Designer $hit

Actor Saffron Cassaday (Pete Winning and the Pirates: The Motion Picture) gives audiences an up close and personal perspective of her experience with ulcerative colitis and invites the viewer to tag along on her biohacking journey in her documentary Designer $hit.

Cassaday’s daily pains and urgencies, along with having to purchase pricey medication and steroids, have initiated her curiousity around alternative methods to cure her auto-immune disease.  The method that has proven to have a good track record (but also seems to be the most taboo) is Fecal Microbiota Transplant (FMT).  The procedure requires the patient to administer a stool sample from a qualified donor.  This sample would, ideally, benefit the patient’s health by serving bodily areas that are lacking in bacteria.  FMT, like with several biohacking concepts, has not been FDA approved, which causes medical professionals to redirect attention away from this treatment.  However, with Designer $hit, Cassaday researches fecal transplants and appoints herself as a guinea pig (with the help of her partner, Al).

Designer $hit, a title that refers to a throwaway gag about samples given by famous, affluent donors, is a light watch, and Saffron Cassaday proves that she’s a good sport in front of and behind the camera.  The informative flick skimps on graphic details and finds a unique in-between with its presentation – imagine the indie cred of the Duplass Brothers meets a daytime infomercial.  It helps that Cassaday occasionally stops her movie to draw awareness towards the commercial nature of her doc, but she’s also very careful to address how FMT inquires must still be consulted with a medical professional.  Cassaday’s cautious filmmaking issues a centrist attitude to her film, but playing it safe is the best route with this subject matter (a considerate quality that was missing in the “biohacking” doc Stronger By Stress).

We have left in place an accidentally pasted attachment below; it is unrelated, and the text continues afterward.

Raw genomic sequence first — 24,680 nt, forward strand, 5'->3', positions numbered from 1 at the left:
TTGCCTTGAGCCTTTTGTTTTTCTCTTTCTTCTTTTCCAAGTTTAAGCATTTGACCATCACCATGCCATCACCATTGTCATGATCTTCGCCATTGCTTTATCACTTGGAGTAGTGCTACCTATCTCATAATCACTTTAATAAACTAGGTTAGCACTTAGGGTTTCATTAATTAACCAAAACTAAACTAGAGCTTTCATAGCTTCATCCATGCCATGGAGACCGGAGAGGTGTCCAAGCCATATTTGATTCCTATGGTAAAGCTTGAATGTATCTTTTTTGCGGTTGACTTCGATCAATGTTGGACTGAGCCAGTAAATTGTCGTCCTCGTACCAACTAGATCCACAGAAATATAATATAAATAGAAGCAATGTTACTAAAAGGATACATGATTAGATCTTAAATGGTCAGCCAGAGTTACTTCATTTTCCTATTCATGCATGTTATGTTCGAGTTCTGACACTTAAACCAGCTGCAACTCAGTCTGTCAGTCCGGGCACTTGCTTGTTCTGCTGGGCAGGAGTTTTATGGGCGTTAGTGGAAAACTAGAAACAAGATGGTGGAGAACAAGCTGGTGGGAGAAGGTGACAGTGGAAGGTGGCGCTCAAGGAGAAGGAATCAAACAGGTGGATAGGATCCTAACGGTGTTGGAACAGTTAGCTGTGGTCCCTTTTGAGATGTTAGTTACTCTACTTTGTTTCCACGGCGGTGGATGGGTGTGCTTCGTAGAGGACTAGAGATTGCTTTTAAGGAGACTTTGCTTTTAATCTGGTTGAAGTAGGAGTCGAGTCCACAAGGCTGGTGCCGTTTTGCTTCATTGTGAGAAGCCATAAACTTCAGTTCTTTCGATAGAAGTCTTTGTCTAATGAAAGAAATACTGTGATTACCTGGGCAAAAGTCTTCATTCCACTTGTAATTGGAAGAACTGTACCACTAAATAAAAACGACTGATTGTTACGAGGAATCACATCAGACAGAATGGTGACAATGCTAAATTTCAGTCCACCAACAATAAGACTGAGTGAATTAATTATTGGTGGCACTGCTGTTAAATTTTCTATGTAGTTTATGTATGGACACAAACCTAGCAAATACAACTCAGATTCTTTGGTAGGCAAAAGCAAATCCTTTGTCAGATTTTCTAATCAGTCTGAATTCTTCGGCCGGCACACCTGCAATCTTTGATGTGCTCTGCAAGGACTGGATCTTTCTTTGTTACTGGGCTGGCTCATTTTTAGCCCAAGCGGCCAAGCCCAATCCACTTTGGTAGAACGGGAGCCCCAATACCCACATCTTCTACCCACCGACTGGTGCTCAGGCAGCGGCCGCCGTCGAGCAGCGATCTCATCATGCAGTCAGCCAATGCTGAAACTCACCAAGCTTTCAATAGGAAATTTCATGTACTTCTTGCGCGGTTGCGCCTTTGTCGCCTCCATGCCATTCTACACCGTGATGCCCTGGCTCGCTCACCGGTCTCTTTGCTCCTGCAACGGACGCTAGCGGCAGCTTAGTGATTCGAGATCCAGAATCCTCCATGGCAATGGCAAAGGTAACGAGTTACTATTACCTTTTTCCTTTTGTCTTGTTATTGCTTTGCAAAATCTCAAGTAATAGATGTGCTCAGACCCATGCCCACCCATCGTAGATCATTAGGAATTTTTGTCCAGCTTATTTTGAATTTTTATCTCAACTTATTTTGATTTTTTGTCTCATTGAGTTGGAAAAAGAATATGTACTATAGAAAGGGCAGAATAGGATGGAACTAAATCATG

The interviews with gastroenterologists are really interesting (highlights being chats with Australia’s Thomas Borody, MD, PhD and Minnesota’s Alexander Khoruts, MD), as they realistically break down FMTs and alternative medicine.  Borody’s metaphor for experimentation really sticks with you: “You just need one martian to prove that there is life on Mars.”  These educational bits (accompanied by neat animations) are spaced out by banter between Saffron and Al.  These scenes may be slightly staged (with Al mugging a little bit more for the camera), but the interactions are cute and funny and lead up to an incredible ending with a satisfying twist.

As informative as the documentary is, weirdly enough, Designer $hit could also work as a rom-com.


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Addison Wylie: @AddisonWylie

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